Sudden Oak Death Syndrome

Sudden Oak Death Syndrome

Down the long body of California,
ramalina drapes the dead shoulders of oaks
with her bent hair.

Lace lichen. It’s the color of sadness,
of rain that goes on for a long time,
of things fading into the distance.

Behind its veil ooze black
cankers of phytophthora ramorum.

We are in plague time now,
these dead too many to bury, shrouded
in lace the color of smog, fallen

like kindling over the stucco-colored hills,
behind dry lakebeds
where are tattooed the lost shapes of reeds.

Here I name them, the old friends:
live oak, scrub oak, white oak, black oak,
coffeeberry, huckleberry, buckeye, bay laurel,
rhododendron, manzanita, madrone, sequoia.

In the fires, even their roots will burn.

We leave our children a place with no eyelids.
They will die thirsty,
telling stories of our green shade.



Crow Teaches the Song of Himself

Crow Teaches the Song of Himself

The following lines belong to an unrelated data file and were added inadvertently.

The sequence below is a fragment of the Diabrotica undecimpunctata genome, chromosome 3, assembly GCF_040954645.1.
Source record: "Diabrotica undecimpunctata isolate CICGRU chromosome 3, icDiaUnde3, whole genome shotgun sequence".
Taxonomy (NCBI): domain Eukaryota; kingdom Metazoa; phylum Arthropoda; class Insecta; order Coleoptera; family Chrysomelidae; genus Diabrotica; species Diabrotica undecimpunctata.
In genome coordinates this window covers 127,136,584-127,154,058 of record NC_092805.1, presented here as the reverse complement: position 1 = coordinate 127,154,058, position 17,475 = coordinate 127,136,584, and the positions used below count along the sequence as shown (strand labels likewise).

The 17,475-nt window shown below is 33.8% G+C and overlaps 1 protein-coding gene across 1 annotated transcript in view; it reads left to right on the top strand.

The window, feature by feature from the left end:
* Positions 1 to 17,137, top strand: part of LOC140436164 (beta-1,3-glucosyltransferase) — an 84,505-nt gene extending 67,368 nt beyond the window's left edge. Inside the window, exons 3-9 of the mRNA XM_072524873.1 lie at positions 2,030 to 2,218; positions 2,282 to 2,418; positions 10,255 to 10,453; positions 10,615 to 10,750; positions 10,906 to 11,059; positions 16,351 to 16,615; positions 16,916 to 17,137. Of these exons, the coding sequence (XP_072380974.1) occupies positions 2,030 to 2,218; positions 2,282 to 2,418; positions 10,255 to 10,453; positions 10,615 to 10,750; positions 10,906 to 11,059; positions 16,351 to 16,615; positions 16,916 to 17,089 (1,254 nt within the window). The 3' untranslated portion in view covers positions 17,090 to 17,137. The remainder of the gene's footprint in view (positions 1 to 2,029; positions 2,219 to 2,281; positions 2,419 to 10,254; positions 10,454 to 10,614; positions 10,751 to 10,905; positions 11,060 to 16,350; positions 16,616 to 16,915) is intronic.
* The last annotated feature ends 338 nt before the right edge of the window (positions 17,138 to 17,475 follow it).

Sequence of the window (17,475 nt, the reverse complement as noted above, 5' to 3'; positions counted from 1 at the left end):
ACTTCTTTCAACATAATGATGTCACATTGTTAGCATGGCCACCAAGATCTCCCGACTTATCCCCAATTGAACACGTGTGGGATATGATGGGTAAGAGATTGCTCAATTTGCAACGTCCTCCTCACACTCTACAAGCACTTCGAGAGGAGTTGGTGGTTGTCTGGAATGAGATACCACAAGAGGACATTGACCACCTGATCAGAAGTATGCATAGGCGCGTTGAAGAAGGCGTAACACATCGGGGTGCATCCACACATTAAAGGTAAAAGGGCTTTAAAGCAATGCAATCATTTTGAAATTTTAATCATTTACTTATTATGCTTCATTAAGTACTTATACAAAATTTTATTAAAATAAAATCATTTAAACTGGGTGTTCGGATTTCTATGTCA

I walk out into kelp-smell, clouds of swifts rising,
and one fine crow, taking, like me, the air.

Through striped poppies with orange flauntings
sulfur-colored mustard, wild tomatoes –

and here’s that one fine crow,
swanking down the path ahead of me.

Ah, how he is taken with himself!
How he knows he adorns the day!

For the whole sky rides in his blue-black feathers
and the sun of his yellow eye.

And I too swank – I too in his wake
loaf and stroll and glint my shining eyes

at a pack of truant gulls whooping and helling
round a squadron of portly pelican beadles

at leapfrog terns and peregrines
and small black-and-yellow bees in the lupine.

And I nod to right and left over my gleaming
shoulders, fine as this briny day.